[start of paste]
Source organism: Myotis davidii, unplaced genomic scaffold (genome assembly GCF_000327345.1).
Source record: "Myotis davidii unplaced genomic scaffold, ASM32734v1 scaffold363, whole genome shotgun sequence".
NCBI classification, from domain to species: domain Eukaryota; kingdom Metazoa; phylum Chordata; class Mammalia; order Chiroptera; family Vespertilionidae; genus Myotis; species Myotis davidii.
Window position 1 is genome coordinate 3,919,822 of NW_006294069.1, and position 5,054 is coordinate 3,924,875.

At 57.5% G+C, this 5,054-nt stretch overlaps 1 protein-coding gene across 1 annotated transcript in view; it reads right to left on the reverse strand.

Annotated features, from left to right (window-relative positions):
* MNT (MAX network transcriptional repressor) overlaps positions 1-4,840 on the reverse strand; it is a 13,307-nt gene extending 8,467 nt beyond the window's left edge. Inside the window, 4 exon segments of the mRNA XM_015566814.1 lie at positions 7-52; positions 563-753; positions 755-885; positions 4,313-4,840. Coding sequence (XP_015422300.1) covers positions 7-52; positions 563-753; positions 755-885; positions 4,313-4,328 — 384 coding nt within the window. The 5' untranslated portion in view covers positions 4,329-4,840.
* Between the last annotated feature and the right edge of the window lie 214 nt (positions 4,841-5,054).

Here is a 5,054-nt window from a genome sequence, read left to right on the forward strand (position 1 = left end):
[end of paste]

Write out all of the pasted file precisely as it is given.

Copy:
Source organism: Myotis davidii, unplaced genomic scaffold (genome assembly GCF_000327345.1).
Source record: "Myotis davidii unplaced genomic scaffold, ASM32734v1 scaffold363, whole genome shotgun sequence".
NCBI classification, from domain to species: domain Eukaryota; kingdom Metazoa; phylum Chordata; class Mammalia; order Chiroptera; family Vespertilionidae; genus Myotis; species Myotis davidii.
Window position 1 is genome coordinate 3,919,822 of NW_006294069.1, and position 5,054 is coordinate 3,924,875.

At 57.5% G+C, this 5,054-nt stretch overlaps 1 protein-coding gene across 1 annotated transcript in view; it reads right to left on the reverse strand.

Annotated features, from left to right (window-relative positions):
* MNT (MAX network transcriptional repressor) overlaps positions 1-4,840 on the reverse strand; it is a 13,307-nt gene extending 8,467 nt beyond the window's left edge. Inside the window, 4 exon segments of the mRNA XM_015566814.1 lie at positions 7-52; positions 563-753; positions 755-885; positions 4,313-4,840. Coding sequence (XP_015422300.1) covers positions 7-52; positions 563-753; positions 755-885; positions 4,313-4,328 — 384 coding nt within the window. The 5' untranslated portion in view covers positions 4,329-4,840.
* Between the last annotated feature and the right edge of the window lie 214 nt (positions 4,841-5,054).

Here is a 5,054-nt window from a genome sequence, read left to right on the forward strand (position 1 = left end):